Last week on Commercial Domestic Investigations we discussed The Budget 2016 and the positives and negatives that it will bring for UK SMEs.
A week later, company owners and financers have weighed in on the implications and benefits of The Budget, with varying views.
Good – but only on first glance
CEO of FreeAgent, Ed Molyneux, says that on first glance there seems to be some good news for small businesses in this year’s Budget. With business rate Relief doubled, cuts made to Capital Gains Tax and Corporate Stamp Duty and the government creating two new £1,000 allowances for property and trading income, these are all positive steps. However, he also adds that The Budget could be a bit of a missed opportunity when it comes to SME tax reform.
“There’s very little information about how the government actually plans to make tax simpler for self-employed people, or if it plans to follow through on any ideas put forth by the Office of Tax Simplification other than a closer alignment of income tax and NI contributions,” Molyneux says.
There’s also little for contractors to get excited about either, he adds. “There are no amendments to the forthcoming travel and subsistence tax relief changes which is a huge blow because, in their current form, the changes will unfairly penalise contractors and could potentially put their businesses at risk. I would personally have liked to see an alternative approach such as allowing travel and subsistence claims for any home to work journeys longer than the national average.”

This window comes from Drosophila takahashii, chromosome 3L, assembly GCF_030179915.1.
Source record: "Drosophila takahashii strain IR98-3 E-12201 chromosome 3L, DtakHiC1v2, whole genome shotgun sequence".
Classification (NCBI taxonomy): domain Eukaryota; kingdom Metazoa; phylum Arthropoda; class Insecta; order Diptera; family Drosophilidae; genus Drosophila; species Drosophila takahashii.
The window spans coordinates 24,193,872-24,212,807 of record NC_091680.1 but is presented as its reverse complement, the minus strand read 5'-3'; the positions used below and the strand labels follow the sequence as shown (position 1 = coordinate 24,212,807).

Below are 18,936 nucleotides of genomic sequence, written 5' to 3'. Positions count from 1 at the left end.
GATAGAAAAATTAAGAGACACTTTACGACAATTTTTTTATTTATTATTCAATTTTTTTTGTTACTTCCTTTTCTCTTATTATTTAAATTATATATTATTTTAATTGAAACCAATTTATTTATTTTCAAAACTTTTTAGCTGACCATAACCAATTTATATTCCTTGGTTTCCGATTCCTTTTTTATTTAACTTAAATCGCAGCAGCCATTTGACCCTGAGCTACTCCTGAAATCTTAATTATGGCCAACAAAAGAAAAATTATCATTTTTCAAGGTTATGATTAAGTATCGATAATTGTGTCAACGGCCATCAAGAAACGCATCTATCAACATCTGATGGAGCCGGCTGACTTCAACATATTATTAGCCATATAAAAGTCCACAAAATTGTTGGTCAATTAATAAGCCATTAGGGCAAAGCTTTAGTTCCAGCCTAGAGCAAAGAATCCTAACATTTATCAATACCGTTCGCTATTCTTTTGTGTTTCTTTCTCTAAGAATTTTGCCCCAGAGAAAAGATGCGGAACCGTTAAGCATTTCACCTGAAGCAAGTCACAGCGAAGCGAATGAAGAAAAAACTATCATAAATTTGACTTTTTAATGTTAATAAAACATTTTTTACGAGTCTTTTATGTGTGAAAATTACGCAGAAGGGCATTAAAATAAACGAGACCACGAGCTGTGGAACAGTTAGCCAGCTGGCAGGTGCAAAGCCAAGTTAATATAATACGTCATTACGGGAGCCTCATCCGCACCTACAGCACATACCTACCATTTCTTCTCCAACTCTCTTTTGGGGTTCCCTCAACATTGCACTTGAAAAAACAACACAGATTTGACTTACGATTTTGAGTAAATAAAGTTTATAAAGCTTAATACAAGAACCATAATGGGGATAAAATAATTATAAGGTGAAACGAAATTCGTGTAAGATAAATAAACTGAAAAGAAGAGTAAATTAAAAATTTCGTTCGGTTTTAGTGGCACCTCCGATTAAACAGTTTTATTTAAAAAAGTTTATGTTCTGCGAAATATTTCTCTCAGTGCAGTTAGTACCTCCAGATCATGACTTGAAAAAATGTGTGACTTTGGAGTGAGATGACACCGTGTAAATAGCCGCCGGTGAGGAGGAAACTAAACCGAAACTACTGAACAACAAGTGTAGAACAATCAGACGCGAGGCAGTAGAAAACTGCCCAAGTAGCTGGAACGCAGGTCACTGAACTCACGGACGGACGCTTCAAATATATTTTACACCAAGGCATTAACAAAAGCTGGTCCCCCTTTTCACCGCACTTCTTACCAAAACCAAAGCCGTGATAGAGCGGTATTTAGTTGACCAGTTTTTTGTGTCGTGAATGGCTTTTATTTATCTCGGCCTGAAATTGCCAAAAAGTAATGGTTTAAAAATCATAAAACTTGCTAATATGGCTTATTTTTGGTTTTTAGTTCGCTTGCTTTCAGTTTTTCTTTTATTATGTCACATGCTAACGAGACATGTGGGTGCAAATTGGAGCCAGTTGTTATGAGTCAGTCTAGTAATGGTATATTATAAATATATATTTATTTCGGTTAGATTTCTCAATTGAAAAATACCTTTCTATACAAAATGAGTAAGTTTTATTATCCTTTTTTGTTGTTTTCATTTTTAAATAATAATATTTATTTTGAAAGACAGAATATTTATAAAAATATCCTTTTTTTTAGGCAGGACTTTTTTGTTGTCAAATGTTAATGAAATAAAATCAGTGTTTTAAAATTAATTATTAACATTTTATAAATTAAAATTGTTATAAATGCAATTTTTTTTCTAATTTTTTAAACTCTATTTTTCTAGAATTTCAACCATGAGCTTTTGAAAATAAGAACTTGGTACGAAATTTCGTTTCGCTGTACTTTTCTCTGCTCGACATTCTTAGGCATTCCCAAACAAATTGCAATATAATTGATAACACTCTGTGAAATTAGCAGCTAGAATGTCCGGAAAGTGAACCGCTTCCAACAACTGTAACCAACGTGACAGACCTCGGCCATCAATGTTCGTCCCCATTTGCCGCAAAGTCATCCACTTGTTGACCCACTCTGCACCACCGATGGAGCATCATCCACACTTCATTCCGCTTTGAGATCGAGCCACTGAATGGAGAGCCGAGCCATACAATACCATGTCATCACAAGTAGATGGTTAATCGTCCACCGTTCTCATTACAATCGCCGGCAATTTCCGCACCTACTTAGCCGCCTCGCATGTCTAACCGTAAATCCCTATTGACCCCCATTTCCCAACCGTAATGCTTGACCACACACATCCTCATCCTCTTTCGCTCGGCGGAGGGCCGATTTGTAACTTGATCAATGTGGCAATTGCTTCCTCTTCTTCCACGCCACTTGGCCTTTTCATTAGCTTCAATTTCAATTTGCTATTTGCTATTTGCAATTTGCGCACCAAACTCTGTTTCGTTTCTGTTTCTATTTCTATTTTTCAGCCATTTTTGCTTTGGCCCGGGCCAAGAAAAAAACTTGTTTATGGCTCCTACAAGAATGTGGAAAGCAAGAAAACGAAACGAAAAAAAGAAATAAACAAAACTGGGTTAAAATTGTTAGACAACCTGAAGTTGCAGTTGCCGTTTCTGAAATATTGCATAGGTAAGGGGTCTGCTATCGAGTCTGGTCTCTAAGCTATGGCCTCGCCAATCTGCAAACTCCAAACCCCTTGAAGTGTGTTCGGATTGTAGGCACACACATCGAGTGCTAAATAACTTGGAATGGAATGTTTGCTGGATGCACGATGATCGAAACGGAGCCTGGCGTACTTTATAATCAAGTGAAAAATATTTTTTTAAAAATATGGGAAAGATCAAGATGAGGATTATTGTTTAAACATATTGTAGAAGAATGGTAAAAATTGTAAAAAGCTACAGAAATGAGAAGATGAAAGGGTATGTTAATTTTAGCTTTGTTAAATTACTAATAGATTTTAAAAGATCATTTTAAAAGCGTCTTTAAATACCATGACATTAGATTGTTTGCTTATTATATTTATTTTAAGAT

Some SME owners, such as Joe Stelzer of Cavendish Corporate Finance, are more upbeat about The Budget on a whole. Stelzer believes it represents an excellent outcome for entrepreneurs and investors in private companies.
“Not only was entrepreneurs relief left intact (when some had feared a cut) but the reduction in the higher rate of CGT from 28 per cent to 20 per cent will assist entrepreneurs with gains in excess of the £10 million entrepreneur’s relief allowance.
“The Budget also provides considerable encouragement to invest in new business ventures through the new 10 per cent rate on long-term investment in unlisted companies,” Stelzer adds.
“The relief is subject to a £10 million lifetime allowance and a minimum three-year hold period, but will be particularly significant for entrepreneurs looking to attract investment in enterprises which don’t qualify for EIS/SEIS relief. The advantageous changes in CGT rates make this an ideal time for business owners to be considering a sale.”
It’s safe to say that the outcome of The Budget won’t please all SMEs, but there are some steps in the right direction and hopefully more to come in the future to support UK SMEs.
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